If you are very famous, it’s safe to assume that your letters will someday be published. Under the circumstances, they may have been written with at least one eye flirting with posterity, meaning a conscious aim at being publishable as literature. But if you are also modest, you will write simply and directly for the addressee alone, with no thought of literary effect. Yet even then, given who you are, you may still produce missives of historical, philosophical, psychological, and, however unintended, autobiographical interest.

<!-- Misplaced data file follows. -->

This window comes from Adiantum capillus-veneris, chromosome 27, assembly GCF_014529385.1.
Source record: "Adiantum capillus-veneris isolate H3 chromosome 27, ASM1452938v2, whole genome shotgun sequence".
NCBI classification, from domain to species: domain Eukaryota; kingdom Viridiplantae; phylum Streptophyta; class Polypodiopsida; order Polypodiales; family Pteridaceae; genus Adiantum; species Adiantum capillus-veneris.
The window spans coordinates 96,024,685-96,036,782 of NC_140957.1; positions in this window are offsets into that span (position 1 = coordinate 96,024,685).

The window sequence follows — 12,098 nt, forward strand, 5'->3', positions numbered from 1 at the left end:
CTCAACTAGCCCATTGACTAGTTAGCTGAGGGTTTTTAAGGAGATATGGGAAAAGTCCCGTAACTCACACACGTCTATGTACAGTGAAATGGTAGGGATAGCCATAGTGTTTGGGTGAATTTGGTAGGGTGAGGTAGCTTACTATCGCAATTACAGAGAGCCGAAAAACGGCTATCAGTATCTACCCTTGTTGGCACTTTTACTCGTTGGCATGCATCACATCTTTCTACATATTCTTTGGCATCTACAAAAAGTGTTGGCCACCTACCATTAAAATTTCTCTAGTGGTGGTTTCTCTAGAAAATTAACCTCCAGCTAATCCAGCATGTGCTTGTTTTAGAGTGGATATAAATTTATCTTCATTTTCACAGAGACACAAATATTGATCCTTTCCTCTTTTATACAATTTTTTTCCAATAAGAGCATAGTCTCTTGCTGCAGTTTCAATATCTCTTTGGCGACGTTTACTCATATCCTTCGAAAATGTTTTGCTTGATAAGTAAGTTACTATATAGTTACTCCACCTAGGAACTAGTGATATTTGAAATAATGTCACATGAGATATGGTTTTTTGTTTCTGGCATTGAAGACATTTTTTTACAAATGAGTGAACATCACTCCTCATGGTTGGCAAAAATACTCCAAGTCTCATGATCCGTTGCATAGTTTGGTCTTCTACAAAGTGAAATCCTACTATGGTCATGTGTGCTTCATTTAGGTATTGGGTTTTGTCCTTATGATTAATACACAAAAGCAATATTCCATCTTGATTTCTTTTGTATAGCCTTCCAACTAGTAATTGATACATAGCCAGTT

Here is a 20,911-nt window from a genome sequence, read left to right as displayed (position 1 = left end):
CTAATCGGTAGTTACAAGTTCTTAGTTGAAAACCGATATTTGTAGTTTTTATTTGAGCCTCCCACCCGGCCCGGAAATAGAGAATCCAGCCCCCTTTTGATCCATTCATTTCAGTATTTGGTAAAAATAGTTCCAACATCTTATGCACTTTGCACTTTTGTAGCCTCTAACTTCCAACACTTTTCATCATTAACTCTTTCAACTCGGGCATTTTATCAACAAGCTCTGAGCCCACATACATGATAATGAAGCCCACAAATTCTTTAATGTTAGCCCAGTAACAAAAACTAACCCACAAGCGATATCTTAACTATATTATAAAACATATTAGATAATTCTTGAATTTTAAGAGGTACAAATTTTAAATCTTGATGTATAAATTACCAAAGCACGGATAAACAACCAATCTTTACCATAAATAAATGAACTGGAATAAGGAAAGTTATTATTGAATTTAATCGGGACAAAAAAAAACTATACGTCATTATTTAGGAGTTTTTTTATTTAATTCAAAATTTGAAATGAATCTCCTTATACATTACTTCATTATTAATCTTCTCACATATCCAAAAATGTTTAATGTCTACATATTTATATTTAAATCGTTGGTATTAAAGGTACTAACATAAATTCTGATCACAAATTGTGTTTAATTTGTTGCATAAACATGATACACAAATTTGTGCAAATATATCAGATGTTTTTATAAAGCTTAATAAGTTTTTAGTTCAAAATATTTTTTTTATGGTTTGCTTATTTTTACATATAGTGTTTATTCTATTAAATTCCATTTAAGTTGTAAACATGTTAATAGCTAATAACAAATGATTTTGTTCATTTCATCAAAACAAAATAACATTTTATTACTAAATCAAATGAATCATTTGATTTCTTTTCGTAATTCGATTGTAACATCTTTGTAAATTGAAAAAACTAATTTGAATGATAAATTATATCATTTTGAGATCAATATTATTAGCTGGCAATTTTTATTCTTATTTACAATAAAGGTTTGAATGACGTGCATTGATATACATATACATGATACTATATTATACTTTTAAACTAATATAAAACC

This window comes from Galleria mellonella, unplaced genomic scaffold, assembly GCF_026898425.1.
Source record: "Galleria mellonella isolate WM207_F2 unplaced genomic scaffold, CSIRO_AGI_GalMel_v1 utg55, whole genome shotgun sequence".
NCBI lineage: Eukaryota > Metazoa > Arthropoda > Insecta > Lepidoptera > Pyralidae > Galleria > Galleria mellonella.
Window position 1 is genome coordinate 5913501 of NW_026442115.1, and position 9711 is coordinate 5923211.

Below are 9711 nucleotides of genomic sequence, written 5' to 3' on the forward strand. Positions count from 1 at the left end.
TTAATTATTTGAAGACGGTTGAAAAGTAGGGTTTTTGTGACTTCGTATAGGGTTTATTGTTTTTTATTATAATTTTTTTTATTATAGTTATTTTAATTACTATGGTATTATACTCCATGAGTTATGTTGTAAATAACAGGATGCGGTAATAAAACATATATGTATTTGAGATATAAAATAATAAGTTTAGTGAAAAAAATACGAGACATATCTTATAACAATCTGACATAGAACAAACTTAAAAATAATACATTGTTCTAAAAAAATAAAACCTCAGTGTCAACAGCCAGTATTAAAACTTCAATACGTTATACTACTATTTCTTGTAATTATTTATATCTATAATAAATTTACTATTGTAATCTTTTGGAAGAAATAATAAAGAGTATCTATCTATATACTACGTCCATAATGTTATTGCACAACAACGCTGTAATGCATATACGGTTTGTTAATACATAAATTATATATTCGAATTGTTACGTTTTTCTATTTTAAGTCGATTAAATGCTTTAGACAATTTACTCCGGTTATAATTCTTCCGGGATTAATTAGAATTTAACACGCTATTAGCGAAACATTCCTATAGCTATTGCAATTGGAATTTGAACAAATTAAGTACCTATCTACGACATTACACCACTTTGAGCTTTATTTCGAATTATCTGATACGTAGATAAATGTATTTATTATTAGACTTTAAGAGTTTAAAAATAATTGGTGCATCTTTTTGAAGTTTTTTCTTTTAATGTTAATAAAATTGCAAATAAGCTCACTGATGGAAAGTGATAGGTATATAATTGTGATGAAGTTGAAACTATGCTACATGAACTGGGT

Let me say of Samuel Beckett that, to his credit, his correspondence exhibits no such intellectual coquetry. The Letters of Samuel Beckett—in four hefty volumes, of which the fourth still awaits publication and the third is just out—are totally spontaneous and unpretentiously intended only for their recipients.


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